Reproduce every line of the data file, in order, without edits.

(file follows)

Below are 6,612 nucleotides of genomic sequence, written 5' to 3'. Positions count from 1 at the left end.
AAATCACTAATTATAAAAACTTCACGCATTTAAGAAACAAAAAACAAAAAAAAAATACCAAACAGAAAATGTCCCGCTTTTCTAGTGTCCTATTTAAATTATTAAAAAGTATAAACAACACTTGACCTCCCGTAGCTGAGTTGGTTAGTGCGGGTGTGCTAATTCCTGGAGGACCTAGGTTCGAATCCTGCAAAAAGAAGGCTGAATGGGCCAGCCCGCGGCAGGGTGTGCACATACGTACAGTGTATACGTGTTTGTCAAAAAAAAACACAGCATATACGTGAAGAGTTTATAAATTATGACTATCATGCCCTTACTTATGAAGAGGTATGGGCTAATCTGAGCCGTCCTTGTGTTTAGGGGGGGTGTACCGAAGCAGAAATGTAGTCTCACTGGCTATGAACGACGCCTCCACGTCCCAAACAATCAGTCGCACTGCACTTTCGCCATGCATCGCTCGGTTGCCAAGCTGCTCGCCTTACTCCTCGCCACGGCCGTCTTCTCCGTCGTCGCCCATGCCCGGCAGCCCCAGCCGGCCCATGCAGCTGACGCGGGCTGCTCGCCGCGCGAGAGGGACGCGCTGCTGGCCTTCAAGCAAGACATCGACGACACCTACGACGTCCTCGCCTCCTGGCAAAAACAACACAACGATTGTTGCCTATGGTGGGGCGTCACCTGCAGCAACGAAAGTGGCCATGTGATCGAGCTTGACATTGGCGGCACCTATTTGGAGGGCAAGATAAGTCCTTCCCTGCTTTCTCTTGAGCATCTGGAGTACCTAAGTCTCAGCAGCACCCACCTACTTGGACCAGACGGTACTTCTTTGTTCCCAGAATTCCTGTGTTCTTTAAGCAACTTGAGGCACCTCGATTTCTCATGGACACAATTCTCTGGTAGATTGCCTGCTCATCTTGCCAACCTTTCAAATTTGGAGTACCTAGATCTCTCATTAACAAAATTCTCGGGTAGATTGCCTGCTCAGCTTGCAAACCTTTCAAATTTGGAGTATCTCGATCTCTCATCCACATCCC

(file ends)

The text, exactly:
Below are 6,612 nucleotides of genomic sequence, written 5' to 3'. Positions count from 1 at the left end.
AAATCACTAATTATAAAAACTTCACGCATTTAAGAAACAAAAAACAAAAAAAAAATACCAAACAGAAAATGTCCCGCTTTTCTAGTGTCCTATTTAAATTATTAAAAAGTATAAACAACACTTGACCTCCCGTAGCTGAGTTGGTTAGTGCGGGTGTGCTAATTCCTGGAGGACCTAGGTTCGAATCCTGCAAAAAGAAGGCTGAATGGGCCAGCCCGCGGCAGGGTGTGCACATACGTACAGTGTATACGTGTTTGTCAAAAAAAAACACAGCATATACGTGAAGAGTTTATAAATTATGACTATCATGCCCTTACTTATGAAGAGGTATGGGCTAATCTGAGCCGTCCTTGTGTTTAGGGGGGGTGTACCGAAGCAGAAATGTAGTCTCACTGGCTATGAACGACGCCTCCACGTCCCAAACAATCAGTCGCACTGCACTTTCGCCATGCATCGCTCGGTTGCCAAGCTGCTCGCCTTACTCCTCGCCACGGCCGTCTTCTCCGTCGTCGCCCATGCCCGGCAGCCCCAGCCGGCCCATGCAGCTGACGCGGGCTGCTCGCCGCGCGAGAGGGACGCGCTGCTGGCCTTCAAGCAAGACATCGACGACACCTACGACGTCCTCGCCTCCTGGCAAAAACAACACAACGATTGTTGCCTATGGTGGGGCGTCACCTGCAGCAACGAAAGTGGCCATGTGATCGAGCTTGACATTGGCGGCACCTATTTGGAGGGCAAGATAAGTCCTTCCCTGCTTTCTCTTGAGCATCTGGAGTACCTAAGTCTCAGCAGCACCCACCTACTTGGACCAGACGGTACTTCTTTGTTCCCAGAATTCCTGTGTTCTTTAAGCAACTTGAGGCACCTCGATTTCTCATGGACACAATTCTCTGGTAGATTGCCTGCTCATCTTGCCAACCTTTCAAATTTGGAGTACCTAGATCTCTCATTAACAAAATTCTCGGGTAGATTGCCTGCTCAGCTTGCAAACCTTTCAAATTTGGAGTATCTCGATCTCTCATCCACATCCC